But in contrast to many African safaris in privately owned game reserves, Indian tiger excursions sometimes take on a carnival atmosphere. At Bandhavgarh and Kanha, where naturalist Wright's parents founded one of the park's first game lodges, a key attraction is the "tiger show." Park staff with walkie-talkies set out on elephant back to locate a tiger; when they do, tourists board their own elephants to come in for a closer view.
And while the England-based Travel Operators for Tigers posts codes of conduct that include competent tour guides who carry "suitable maps, a mammal guidebook, bird books and other material to show/illustrate what is being seen," critics complain that a "tiger-centric" culture prevails.
Some well-traveled wildlife aficionados, like recent Ranthambhore visitor Jane Hughes of Cambridge, England, are nonplussed by their Indian experience.
Despite multiple tiger sightings, some at close range, "it was all so frenetic and haphazard with vehicles roaring around, and lots of people shouting and generally not behaving as one would expect around endangered animals," Hughes says. "It left me with the feeling that all those cubs born this year may have a bleak future."
Ranthambhore's visitor regulations, which include a limit on the number and type of tour vehicles allowed into the park each day and a new lottery system for assigning game drive routes, are clearly subject to interpretation.
One guide said that despite the lottery, in which visitors draw zone assignments out of a bag when entering the main gate, those willing to pay an extra 500 rupees (about $12.50) could wrangle a drive through choice "zone three," which encompasses the park's scenic lakes and is prime tiger territory. And during a recent three-hour morning game drive, all eight allotted tourist vehicles backed up behind several jeep-loads of "V.I.P.s," with frustrated tourists waiting half an hour while the officials trained their binoculars and cameras on a reclusive tiger.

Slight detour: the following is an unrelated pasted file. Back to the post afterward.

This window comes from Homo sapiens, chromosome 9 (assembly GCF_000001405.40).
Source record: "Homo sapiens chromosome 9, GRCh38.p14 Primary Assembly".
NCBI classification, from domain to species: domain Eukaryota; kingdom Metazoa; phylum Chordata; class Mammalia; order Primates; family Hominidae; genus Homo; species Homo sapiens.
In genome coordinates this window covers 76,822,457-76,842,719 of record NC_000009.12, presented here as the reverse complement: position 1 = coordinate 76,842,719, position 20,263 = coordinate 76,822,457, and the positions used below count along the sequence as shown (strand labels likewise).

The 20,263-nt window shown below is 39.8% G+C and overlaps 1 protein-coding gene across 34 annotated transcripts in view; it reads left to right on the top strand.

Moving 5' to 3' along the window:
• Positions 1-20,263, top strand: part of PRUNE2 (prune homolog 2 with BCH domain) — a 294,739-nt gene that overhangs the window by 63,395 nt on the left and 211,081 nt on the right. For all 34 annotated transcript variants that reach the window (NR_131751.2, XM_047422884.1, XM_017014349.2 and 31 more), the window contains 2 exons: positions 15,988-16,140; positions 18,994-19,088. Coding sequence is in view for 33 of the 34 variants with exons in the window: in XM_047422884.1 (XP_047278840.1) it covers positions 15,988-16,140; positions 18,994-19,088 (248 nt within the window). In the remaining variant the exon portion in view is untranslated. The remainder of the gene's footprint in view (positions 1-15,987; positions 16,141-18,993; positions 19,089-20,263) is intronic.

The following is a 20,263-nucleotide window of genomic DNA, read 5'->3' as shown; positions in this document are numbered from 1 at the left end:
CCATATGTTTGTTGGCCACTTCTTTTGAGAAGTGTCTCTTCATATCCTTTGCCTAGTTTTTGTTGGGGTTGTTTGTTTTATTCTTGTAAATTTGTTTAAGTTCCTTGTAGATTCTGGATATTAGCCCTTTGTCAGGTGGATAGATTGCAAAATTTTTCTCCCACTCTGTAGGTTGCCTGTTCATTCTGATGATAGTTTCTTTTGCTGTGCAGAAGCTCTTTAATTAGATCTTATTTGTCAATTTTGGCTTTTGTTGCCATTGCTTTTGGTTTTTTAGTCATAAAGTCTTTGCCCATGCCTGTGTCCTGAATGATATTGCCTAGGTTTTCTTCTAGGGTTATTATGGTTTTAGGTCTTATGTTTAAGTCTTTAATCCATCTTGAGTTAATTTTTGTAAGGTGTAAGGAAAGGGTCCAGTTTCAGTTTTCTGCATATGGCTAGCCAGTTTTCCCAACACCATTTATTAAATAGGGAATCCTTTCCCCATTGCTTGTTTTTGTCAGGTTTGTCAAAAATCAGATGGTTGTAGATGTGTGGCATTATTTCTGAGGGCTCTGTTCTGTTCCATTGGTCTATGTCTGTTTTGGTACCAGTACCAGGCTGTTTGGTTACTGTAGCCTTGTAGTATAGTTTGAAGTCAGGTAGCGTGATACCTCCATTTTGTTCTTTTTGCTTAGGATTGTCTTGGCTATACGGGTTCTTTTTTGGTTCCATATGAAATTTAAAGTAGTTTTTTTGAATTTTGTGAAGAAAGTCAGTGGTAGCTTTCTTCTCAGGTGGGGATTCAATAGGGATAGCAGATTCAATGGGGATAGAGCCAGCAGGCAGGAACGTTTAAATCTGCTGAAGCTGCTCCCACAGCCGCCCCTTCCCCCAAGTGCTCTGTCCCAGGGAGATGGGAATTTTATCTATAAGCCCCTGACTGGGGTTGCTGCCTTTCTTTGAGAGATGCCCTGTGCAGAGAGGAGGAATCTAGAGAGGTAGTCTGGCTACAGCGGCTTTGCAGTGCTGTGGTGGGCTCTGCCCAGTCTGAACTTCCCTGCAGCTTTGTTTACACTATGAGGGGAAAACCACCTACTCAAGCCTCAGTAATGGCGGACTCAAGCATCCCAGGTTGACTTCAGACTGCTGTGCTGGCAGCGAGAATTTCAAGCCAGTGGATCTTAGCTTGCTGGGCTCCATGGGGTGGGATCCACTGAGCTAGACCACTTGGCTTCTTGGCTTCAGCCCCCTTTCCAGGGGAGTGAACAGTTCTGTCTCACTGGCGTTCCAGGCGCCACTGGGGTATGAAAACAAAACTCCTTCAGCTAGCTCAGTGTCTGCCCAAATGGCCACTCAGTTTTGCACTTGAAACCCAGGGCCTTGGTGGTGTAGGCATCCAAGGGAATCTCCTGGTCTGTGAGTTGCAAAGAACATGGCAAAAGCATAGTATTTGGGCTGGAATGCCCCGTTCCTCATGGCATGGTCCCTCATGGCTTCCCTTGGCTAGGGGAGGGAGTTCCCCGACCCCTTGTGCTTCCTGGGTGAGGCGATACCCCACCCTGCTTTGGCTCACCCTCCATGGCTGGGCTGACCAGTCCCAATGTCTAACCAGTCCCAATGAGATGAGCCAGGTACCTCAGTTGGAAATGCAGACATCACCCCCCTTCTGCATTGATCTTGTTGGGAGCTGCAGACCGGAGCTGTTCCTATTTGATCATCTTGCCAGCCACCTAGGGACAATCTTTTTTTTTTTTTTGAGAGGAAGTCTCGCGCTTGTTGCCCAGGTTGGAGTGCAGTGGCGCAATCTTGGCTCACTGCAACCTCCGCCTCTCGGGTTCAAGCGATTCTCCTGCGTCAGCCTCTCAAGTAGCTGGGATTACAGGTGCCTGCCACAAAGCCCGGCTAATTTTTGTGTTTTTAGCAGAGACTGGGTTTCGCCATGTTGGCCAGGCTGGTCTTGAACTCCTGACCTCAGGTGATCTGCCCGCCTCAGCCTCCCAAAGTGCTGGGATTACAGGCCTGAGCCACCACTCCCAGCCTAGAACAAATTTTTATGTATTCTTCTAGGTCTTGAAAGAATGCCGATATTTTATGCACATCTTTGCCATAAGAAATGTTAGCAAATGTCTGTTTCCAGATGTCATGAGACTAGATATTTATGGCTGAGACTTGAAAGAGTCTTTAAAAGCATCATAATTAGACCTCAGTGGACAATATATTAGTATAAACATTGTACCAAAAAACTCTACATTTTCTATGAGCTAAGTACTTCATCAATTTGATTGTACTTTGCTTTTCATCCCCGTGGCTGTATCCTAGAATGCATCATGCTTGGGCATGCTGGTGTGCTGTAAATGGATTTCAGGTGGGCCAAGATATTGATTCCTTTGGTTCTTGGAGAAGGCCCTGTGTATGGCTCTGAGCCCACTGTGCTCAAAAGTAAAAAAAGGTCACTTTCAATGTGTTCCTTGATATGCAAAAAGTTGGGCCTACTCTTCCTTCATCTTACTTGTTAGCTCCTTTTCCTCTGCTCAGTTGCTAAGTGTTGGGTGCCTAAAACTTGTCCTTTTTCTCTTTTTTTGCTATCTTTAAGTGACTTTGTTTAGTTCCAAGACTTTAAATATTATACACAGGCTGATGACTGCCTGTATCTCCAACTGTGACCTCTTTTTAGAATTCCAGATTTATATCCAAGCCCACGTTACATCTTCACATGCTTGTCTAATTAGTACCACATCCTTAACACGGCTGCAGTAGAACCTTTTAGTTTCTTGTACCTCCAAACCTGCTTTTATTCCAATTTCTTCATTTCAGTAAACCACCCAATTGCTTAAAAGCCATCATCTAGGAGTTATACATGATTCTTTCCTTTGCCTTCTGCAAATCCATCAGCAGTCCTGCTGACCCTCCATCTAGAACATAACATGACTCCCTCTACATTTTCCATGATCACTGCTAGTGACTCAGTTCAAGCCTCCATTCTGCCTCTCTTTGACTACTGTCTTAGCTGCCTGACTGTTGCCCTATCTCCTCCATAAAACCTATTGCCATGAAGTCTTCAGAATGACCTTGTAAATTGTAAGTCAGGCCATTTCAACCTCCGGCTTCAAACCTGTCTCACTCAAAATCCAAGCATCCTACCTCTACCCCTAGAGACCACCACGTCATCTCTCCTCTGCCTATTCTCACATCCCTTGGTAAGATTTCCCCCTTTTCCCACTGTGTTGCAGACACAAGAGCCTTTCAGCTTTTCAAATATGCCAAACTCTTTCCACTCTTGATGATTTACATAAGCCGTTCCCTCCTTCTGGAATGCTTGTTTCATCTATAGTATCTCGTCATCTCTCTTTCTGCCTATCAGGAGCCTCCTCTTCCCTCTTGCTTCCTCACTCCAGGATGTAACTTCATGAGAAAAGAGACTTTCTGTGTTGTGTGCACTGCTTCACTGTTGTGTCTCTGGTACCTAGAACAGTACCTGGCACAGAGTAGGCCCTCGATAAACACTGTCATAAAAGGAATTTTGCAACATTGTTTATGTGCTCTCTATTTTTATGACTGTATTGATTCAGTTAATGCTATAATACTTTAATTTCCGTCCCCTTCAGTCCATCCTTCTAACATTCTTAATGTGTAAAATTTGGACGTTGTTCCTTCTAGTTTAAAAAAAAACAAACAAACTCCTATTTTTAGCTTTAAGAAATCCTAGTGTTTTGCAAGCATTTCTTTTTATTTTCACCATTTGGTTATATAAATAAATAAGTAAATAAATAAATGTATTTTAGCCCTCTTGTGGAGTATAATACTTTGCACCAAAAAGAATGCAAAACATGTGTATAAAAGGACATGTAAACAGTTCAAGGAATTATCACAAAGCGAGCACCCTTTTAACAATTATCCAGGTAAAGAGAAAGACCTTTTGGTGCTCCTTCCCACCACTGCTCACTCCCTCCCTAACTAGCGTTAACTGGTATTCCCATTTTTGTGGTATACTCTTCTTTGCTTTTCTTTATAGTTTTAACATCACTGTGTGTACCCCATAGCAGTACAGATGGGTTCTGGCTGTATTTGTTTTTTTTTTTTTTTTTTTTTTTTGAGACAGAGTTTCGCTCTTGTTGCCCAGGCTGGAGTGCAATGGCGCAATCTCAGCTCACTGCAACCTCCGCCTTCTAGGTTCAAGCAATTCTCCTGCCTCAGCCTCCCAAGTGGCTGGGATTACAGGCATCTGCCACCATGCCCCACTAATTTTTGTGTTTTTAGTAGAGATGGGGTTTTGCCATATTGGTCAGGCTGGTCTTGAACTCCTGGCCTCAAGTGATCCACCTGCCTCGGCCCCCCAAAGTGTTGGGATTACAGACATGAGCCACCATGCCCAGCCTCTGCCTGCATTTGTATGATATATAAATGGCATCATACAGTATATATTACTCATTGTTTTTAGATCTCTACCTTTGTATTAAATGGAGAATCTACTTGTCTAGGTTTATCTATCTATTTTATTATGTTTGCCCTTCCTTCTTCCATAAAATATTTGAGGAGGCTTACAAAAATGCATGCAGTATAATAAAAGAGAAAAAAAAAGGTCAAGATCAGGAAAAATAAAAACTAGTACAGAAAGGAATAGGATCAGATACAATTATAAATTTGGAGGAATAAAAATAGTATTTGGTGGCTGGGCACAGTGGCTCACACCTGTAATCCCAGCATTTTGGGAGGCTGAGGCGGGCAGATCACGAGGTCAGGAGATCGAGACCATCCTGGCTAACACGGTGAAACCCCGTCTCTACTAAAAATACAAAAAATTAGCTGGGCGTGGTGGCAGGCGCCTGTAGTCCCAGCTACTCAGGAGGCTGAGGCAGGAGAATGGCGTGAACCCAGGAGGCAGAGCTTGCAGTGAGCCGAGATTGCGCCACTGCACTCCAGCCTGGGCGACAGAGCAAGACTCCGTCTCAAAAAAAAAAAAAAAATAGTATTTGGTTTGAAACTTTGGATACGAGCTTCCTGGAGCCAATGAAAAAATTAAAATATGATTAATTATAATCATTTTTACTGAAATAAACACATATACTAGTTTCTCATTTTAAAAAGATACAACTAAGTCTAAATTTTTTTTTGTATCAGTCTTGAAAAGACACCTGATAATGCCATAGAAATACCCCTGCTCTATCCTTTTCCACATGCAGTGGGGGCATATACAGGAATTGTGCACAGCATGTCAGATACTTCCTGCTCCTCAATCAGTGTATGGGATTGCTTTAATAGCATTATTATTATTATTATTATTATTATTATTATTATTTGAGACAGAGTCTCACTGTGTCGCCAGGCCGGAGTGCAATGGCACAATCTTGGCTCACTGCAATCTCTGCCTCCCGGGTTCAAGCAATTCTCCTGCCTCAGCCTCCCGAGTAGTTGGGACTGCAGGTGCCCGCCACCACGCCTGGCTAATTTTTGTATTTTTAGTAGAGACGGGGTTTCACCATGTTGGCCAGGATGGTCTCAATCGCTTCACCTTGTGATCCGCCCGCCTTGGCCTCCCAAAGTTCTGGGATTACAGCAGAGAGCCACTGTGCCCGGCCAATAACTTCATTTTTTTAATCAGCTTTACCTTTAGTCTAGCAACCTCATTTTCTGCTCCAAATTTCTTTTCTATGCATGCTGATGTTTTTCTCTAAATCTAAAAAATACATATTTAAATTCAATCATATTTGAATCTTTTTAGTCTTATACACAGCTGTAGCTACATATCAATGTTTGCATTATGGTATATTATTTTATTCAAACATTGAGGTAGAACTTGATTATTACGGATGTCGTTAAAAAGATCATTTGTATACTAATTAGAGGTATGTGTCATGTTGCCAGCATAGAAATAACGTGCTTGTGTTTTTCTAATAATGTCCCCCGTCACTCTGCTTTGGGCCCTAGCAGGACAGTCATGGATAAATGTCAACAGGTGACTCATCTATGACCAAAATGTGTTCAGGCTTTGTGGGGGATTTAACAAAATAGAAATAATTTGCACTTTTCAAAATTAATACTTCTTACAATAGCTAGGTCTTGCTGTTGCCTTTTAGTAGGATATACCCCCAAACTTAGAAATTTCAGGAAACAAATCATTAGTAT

"Everybody blames tourism, because it's such an easy, visible target," says lodge owner Goverdhan Singh Rathore, who grew up in Ranthambhore as the son of the park's first game warden, Fateh Singh Rathore.
But compared with poaching, habitat degradation and pervasive corruption, he says, "tourism is the least of the tigers' problems. The fact is that tourism keeps park management on its toes. Out of sight means out of mind."
Wright isn't so sure: "At the moment, tourism is keeping tigers safe because it helps keep the bloody poachers out," she allows. But, she says, "in a national park, the wildlife should come first. We have too few tigers to push them over the brink with undisciplined tourism."
Meanwhile, the chance — however slim — of spotting one of the world's most ravishing animals is a powerful draw, notes Gerhard Wiehahn, general manager of Ranthambhore's Aman-i-Khas lodge, part of the ultra-luxe Aman Resorts group.
"Most people are trying to squeeze in all of India in two or three weeks, and they come to see a tiger, not have a typical safari experience. At the end of the day, nothing else matters," he says. "And if the tiger goes, all of us can lock our doors and go home."
Says Rathore: "I'd like to see the Taj Mahal by myself on a full-moon night, but I can't. Nature is becoming scarcer and scarcer, and everyone wants to see a tiger. They are symbols of nature that give people a reason to live."